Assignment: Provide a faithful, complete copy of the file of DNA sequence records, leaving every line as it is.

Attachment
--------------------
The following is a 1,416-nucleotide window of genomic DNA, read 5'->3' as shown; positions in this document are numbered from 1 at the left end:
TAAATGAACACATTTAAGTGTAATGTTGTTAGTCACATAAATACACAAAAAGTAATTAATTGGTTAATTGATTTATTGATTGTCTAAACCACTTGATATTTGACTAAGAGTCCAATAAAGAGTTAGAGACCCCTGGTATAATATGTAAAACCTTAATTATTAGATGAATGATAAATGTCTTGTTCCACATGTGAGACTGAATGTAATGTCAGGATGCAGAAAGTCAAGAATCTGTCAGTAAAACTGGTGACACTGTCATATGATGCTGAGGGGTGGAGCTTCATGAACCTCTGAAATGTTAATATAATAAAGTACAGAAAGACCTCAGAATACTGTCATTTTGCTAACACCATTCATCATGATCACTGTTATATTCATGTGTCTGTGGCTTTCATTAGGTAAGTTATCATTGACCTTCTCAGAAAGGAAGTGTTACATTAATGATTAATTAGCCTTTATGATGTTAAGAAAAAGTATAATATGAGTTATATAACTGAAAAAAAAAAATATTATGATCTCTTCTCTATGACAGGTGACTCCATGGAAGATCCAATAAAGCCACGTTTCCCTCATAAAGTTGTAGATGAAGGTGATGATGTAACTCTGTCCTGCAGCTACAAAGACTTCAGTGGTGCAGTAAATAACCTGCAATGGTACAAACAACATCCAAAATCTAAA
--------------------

The following is a 1,416-nucleotide window of genomic DNA, read 5'->3' as shown; positions in this document are numbered from 1 at the left end:
TAAATGAACACATTTAAGTGTAATGTTGTTAGTCACATAAATACACAAAAAGTAATTAATTGGTTAATTGATTTATTGATTGTCTAAACCACTTGATATTTGACTAAGAGTCCAATAAAGAGTTAGAGACCCCTGGTATAATATGTAAAACCTTAATTATTAGATGAATGATAAATGTCTTGTTCCACATGTGAGACTGAATGTAATGTCAGGATGCAGAAAGTCAAGAATCTGTCAGTAAAACTGGTGACACTGTCATATGATGCTGAGGGGTGGAGCTTCATGAACCTCTGAAATGTTAATATAATAAAGTACAGAAAGACCTCAGAATACTGTCATTTTGCTAACACCATTCATCATGATCACTGTTATATTCATGTGTCTGTGGCTTTCATTAGGTAAGTTATCATTGACCTTCTCAGAAAGGAAGTGTTACATTAATGATTAATTAGCCTTTATGATGTTAAGAAAAAGTATAATATGAGTTATATAACTGAAAAAAAAAAATATTATGATCTCTTCTCTATGACAGGTGACTCCATGGAAGATCCAATAAAGCCACGTTTCCCTCATAAAGTTGTAGATGAAGGTGATGATGTAACTCTGTCCTGCAGCTACAAAGACTTCAGTGGTGCAGTAAATAACCTGCAATGGTACAAACAACATCCAAAATCTAAA